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Jesse Lingard

How will the English clubs fare in the Champions League this season?

Liverpool became the first English club to reach the final of the Champions League since 2012 last season. Jurgen Klopp’s men may have lost 3-1 to Real Madrid in Kyiv, but they surpassed expectations by reaching the showpiece event in what was a promising season for Premier League teams in European football’s foremost competition.

Manchester City will have been disappointed to exit the tournament at the quarter-final stage, but it was a domestic opponent – Liverpool – who knocked them out. Tottenham Hotspur were eliminated in the round of 16, meanwhile, but they were probably the better team against Juventus over two legs and did brilliantly to finish ahead of Real Madrid and Borussia Dortmund in the group phase. Manchester United’s defeat by Sevilla in the first knockout round was undoubtedly a failure, but Premier League sides’ prospects of continental glory have clearly grown in the last couple of seasons.

Manchester City are the bookmakers’ favourites to lift the famous trophy in 2018/19, and it would not be a surprise if they amassed maximum points in Group F, where Lyon, Hoffenheim and Shakhtar Donetsk await. Only Zinedine Zidane, Carlo Ancelotti and Bob Paisley have won the Champions League more often than Pep Guardiola, although the Catalan has not reached a final since leading Barcelona to the prize for the second time in 2011. There have, moreover, been some comprehensive defeats in that time, including Bayern Munich’s 5-0 aggregate loss to Real Madrid in 2013/14 and City’s 5-1 reverse over two legs against Liverpool last time out.

The Reds will be aiming to go one better than they managed in 2017/18, but Klopp will not yet be looking beyond the group stage after a tough draw. Paris Saint-Germain have continually fallen short in Europe in recent years but still possess an extraordinary array of talent right across the pitch, so it is not hard to see why they are favourites to finish first in Group C. And while Red Star Belgrade are arguably the weakest team of the 32 still standing, Napoli will have designs on advancing to the knockout phase.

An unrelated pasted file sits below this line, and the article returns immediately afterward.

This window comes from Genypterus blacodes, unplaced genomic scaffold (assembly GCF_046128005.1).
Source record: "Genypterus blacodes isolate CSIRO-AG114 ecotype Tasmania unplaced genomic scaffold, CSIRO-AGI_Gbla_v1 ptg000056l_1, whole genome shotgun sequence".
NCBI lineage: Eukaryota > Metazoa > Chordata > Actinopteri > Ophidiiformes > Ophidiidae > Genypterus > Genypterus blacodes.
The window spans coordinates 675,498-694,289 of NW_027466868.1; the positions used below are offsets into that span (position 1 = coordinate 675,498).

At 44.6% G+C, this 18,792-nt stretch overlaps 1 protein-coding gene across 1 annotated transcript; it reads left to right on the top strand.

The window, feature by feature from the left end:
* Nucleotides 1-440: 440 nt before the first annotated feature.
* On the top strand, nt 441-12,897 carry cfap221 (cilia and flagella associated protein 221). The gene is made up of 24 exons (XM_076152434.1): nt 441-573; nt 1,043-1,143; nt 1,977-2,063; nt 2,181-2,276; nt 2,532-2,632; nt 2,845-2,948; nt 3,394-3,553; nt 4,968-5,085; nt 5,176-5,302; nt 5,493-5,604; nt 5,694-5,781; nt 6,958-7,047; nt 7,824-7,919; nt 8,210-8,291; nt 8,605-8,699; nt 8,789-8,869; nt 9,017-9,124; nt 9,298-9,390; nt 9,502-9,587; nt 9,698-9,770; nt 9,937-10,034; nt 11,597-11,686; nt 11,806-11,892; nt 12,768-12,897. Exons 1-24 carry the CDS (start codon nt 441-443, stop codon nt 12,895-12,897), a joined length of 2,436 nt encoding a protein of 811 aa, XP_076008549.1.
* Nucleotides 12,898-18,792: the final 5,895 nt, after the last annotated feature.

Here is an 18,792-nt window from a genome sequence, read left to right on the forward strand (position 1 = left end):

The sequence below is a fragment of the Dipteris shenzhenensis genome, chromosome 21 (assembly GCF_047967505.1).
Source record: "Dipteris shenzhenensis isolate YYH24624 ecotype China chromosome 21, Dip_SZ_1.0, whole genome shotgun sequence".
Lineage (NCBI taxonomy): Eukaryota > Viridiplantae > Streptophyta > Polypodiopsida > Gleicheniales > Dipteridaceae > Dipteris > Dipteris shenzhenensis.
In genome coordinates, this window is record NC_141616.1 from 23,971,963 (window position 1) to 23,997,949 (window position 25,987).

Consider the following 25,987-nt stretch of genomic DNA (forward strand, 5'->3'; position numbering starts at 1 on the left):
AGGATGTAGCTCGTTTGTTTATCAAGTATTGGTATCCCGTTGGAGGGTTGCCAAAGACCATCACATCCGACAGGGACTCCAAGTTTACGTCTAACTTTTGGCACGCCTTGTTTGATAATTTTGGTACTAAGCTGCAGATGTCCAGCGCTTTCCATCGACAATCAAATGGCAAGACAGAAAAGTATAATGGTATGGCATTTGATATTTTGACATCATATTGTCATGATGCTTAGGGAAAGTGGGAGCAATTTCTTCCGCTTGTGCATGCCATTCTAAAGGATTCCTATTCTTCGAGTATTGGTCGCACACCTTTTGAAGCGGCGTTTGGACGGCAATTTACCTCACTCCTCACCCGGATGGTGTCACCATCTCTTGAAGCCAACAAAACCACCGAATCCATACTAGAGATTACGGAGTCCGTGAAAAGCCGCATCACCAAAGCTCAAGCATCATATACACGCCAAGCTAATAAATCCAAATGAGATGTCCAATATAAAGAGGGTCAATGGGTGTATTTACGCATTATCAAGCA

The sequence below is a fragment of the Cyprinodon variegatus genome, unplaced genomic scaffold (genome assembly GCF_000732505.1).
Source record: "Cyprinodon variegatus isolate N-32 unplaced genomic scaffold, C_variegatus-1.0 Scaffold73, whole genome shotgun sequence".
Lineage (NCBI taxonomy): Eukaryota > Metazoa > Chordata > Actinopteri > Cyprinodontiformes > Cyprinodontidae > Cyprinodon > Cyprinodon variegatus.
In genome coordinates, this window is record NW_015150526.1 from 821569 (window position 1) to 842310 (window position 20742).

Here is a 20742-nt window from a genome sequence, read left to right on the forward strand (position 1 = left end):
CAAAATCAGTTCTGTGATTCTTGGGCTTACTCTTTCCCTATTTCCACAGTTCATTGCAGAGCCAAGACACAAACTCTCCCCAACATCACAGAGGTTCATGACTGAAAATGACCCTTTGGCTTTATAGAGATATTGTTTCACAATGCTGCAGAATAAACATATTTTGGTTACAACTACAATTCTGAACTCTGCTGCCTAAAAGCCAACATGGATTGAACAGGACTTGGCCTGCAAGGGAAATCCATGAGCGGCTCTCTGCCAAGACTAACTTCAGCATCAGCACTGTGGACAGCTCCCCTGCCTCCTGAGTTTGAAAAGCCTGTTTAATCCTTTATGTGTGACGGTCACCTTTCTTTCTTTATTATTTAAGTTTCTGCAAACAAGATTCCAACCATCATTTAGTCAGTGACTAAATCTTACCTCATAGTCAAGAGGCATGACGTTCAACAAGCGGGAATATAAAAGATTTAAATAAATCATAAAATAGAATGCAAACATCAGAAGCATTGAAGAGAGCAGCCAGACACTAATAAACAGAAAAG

There is an argument, though, that Liverpool are actually better suited to facing teams who will come onto them – which is exactly what Thomas Tuchel’s PSG and Carlo Ancelotti’s Napoli are likely to do. The Reds blew several opponents away in the Champions League with their hard-running, heavy-pressing style last campaign, and we can expect to see more of the same from Klopp’s charges this time around.

Manchester United were also handed a tricky draw in the group stage, which will see Cristiano Ronaldo return to Old Trafford as a Juventus player for the first time. The Bianconeri are third-favourites to win the competition and should have too much for the Red Devils, while Valencia – if not Young Boys – may fancy their chances of upsetting the odds and finishing in the top two. Much will depend on whether or not things settle down for Jose Mourinho and co. in the next few weeks, but United could be vulnerable to an early exit if the situation at Old Trafford unravels further.

Having been forced to do battle with Real Madrid and Borussia Dortmund before Christmas last season, Tottenham would have been hoping for a kinder draw in 2018/19. They were not given one, however, with Mauricio Pochettino’s men pitted against Barcelona, Inter and PSV in Group B. Spurs have made tremendous progress under the Argentinian and should not fear any of their first-round opponents, but the double-header with Inter – the first game of which takes place at San Siro next Tuesday – looks like being hugely significant.

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